Products in our Self-Service BI category are designed to be primarily configured and used by non-technical business users like managers and analysts. For more customizable and comprehensive platforms that require IT involvement for designing and deploying internal analytics applications, look at our BI Platforms category. Our Data Visualization category houses products primarily designed to create charts, graphs, and benchmark visualizations.

Self-Service Business Intelligence Software Grid Overview
The best Self-Service Business Intelligence Software are determined by customer satisfaction (based on user reviews) and scale (based on market share, vendor size, and social impact) and placed into four categories on the Grid:
•Leaders are rated highly by G2 Crowd users and have substantial scale, market share, and global support and service resources. Leaders include: Zoho Reports, Tableau Desktop, Microsoft Power BI, Qlik Sense, and SAP Crystal Reports
•High Performers are highly rated by their users, but have not yet achieved the market share and scale of the Leaders. High Performers include: Izenda, Dundas BI, Alteryx, Chartio, and Datorama
•Contenders have significant Market Presence and resources, but have received below average user Satisfaction ratings or have not yet received a sufficient number of reviews to validate the solution. Contenders include: Salesforce Wave Analytics, JMP, and Jaspersoft
•Niche solutions do not have the Market Presence of the Leaders. They may have been rated positively on customer Satisfaction, but have not yet received enough reviews to validate them. Niche products include: ReportServer, Analyzer, Panorama Necto, Looker, and DecisionPoint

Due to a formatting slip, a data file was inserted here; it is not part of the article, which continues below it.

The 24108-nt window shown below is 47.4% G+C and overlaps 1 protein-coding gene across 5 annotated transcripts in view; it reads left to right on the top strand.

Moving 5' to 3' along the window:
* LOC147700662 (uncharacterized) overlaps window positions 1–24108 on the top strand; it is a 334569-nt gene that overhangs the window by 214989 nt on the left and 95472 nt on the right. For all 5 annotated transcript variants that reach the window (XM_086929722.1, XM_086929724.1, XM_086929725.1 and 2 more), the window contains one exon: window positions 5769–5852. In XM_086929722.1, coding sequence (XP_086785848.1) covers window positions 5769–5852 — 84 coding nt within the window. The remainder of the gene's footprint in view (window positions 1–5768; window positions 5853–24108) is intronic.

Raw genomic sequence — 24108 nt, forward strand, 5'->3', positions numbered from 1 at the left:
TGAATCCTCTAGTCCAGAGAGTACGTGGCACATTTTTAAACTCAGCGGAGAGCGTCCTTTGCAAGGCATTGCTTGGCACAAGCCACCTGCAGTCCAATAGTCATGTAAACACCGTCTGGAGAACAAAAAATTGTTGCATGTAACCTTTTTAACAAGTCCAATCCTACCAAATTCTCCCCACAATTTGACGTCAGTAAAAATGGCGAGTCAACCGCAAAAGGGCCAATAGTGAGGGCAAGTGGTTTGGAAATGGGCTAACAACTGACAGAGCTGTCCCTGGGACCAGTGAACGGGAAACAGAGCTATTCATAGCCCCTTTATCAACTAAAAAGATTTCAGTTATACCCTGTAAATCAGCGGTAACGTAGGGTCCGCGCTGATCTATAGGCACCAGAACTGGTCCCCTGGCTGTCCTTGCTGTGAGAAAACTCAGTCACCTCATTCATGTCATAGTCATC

Frozen phone? Cosmic rays could be to blame


Next time your smartphone freezes, think twice before cursing the shoddy workmanship of the phone manufacturer under your breath. The culprit might actually be the cosmic rays that are constantly raining down on us from outer space and can mess with the integrated circuits in electronic devices. A new study by Vanderbilt University has examined how modern consumer electronics are becoming more vulnerable to cosmic interference, and suggested ways for manufacturers to build better chips.

Thought to be produced by supernovae, cosmic rays are particles that travel through space at close to the speed of light, and they can be dangerous to humans and electronics alike. While the Earth’s electromagnetic field shields us from the worst of the damage, astronauts in orbit or, eventually, journeying to Mars, can soak up unhealthy amounts of radiation fairly quickly. Likewise, satellites and probes need to carry proper shielding to protect their delicate electronics from failure.

Here on Earth, oxygen and nitrogen in the atmosphere break these cosmic rays down into other secondary particles, like neutrons, pions, positrons and muons. We’re being showered in these lighter particles every second of the day, and although they’re harmless to living organisms, they can interfere with electronic systems. Granted, a quick reboot can usually fix the problem, but unfortunately, the more advanced a computer system is, the more susceptible it is to failure by cosmic rays.